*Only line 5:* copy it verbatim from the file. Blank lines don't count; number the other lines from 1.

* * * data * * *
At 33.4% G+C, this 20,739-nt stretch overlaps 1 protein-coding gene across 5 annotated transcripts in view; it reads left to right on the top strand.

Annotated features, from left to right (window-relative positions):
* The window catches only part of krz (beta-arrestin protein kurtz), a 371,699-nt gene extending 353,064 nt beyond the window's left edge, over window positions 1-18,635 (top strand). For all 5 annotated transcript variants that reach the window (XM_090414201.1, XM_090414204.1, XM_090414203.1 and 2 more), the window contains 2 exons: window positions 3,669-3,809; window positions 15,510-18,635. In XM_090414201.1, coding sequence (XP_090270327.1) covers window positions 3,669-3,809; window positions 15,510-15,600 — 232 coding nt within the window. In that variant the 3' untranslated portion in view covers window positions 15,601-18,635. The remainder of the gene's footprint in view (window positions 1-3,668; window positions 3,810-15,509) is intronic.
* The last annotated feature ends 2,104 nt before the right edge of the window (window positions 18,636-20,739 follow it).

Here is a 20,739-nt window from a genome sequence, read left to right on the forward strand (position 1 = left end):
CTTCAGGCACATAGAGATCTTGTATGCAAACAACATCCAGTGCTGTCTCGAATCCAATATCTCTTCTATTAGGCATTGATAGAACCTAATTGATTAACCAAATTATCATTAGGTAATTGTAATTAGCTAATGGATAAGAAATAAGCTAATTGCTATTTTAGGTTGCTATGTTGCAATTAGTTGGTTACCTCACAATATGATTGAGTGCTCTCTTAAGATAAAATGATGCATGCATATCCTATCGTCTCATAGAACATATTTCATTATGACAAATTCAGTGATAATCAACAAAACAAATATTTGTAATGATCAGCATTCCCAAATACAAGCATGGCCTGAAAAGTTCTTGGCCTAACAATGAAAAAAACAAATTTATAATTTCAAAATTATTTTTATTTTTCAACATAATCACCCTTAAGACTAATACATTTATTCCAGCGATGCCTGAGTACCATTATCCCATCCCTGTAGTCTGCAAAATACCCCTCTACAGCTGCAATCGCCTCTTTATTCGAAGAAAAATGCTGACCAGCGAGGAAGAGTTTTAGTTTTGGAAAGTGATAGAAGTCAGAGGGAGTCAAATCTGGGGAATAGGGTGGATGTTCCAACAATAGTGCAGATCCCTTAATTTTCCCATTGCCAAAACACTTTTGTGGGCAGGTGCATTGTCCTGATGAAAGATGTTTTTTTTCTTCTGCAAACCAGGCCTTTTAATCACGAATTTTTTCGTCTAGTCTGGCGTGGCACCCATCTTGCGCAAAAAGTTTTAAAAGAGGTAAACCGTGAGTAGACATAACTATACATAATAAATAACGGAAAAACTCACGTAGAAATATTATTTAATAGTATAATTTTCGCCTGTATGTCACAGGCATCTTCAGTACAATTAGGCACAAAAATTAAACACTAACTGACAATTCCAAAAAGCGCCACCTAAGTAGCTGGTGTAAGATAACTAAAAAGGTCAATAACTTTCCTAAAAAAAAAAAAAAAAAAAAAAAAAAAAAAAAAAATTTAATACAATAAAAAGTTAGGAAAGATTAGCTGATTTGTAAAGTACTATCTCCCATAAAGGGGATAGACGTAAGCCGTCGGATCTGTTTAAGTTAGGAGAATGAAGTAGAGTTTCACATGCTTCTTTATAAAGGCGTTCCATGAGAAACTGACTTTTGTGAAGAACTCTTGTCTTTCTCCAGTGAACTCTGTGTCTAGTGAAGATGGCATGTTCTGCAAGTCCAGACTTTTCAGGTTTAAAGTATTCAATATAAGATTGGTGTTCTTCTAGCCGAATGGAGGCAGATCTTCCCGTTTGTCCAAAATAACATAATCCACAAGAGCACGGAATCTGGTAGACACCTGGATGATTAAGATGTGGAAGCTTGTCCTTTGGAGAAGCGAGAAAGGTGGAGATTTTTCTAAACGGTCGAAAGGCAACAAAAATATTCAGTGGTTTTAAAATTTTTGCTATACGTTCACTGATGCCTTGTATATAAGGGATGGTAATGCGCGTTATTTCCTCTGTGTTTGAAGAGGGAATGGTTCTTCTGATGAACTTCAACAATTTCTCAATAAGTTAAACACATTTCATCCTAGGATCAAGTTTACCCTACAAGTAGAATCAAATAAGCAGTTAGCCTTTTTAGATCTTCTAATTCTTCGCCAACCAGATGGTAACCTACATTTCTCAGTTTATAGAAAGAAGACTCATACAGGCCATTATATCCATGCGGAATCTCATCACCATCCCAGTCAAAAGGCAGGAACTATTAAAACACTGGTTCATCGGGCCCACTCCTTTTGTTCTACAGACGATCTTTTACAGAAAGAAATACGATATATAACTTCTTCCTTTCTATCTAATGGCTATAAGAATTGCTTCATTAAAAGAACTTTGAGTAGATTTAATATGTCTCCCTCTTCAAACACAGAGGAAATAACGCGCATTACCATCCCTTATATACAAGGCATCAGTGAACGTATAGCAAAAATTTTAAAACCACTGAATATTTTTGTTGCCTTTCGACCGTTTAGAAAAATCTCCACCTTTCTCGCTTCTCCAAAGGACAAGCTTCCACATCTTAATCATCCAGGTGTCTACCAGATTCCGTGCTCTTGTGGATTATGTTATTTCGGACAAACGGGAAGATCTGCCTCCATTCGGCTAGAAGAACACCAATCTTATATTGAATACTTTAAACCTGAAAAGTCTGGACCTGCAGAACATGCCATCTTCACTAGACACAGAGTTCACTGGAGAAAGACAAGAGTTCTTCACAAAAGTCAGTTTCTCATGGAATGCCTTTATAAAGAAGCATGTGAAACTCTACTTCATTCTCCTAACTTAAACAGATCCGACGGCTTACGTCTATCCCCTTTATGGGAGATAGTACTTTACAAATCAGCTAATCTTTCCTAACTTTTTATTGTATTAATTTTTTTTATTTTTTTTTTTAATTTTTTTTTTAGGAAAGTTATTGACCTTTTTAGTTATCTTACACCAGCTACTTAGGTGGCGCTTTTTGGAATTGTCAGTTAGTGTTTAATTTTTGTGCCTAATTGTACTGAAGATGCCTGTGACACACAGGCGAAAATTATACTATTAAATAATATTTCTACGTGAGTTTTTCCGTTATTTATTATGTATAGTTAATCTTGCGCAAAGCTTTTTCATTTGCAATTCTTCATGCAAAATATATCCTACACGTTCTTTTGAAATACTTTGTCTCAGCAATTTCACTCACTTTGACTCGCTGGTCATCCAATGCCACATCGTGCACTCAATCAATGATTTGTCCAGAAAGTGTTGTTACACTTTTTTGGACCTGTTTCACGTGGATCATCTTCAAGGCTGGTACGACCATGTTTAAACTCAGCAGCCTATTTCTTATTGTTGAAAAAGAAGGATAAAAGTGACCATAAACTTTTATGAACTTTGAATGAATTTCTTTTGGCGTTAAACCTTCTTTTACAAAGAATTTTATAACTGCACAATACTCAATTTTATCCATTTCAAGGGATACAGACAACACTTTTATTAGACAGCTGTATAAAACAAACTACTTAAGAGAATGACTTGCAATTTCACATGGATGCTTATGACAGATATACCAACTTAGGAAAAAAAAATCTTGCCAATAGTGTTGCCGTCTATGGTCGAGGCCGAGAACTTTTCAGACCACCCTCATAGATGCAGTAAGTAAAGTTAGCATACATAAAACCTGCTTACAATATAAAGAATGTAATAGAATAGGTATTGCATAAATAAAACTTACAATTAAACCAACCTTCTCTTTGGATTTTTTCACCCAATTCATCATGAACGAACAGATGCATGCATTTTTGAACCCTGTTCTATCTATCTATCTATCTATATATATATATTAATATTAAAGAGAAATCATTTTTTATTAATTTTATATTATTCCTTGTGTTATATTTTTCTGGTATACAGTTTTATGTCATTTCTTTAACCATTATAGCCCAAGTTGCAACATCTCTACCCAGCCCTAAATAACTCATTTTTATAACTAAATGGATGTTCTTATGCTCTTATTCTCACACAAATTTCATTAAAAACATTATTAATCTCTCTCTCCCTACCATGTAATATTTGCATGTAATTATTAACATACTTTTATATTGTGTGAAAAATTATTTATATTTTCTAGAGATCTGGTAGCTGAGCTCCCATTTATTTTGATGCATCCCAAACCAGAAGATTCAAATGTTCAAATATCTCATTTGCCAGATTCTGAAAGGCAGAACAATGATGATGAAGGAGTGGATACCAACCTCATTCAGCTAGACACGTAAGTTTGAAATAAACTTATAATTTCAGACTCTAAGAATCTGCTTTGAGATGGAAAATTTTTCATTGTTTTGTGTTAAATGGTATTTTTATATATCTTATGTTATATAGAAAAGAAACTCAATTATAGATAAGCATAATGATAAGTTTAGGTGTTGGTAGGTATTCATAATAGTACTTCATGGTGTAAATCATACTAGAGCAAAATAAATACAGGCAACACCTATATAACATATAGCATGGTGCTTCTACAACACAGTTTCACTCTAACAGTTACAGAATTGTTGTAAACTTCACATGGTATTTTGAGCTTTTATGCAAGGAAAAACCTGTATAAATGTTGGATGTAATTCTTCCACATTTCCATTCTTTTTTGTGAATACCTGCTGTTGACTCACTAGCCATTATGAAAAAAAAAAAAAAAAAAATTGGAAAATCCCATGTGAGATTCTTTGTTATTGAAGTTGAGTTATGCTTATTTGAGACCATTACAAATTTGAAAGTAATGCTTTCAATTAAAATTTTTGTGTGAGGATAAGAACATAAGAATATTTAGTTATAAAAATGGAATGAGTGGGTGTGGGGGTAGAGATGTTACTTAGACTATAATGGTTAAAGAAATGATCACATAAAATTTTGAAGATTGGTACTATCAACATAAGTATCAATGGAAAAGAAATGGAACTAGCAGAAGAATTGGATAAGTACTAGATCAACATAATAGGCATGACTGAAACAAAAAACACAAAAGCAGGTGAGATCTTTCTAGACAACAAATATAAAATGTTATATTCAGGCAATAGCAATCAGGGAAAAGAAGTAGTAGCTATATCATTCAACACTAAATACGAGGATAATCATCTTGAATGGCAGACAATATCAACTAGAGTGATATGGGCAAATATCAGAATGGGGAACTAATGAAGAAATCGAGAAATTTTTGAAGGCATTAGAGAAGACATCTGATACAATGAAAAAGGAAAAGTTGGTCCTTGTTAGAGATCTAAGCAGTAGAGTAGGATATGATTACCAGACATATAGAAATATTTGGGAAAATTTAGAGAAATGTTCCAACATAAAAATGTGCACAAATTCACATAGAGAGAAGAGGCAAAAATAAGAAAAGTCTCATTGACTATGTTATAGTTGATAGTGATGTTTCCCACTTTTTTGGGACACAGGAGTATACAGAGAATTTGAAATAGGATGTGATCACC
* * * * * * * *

Here is a 20,739-nt window from a genome sequence, read left to right on the forward strand (position 1 = left end):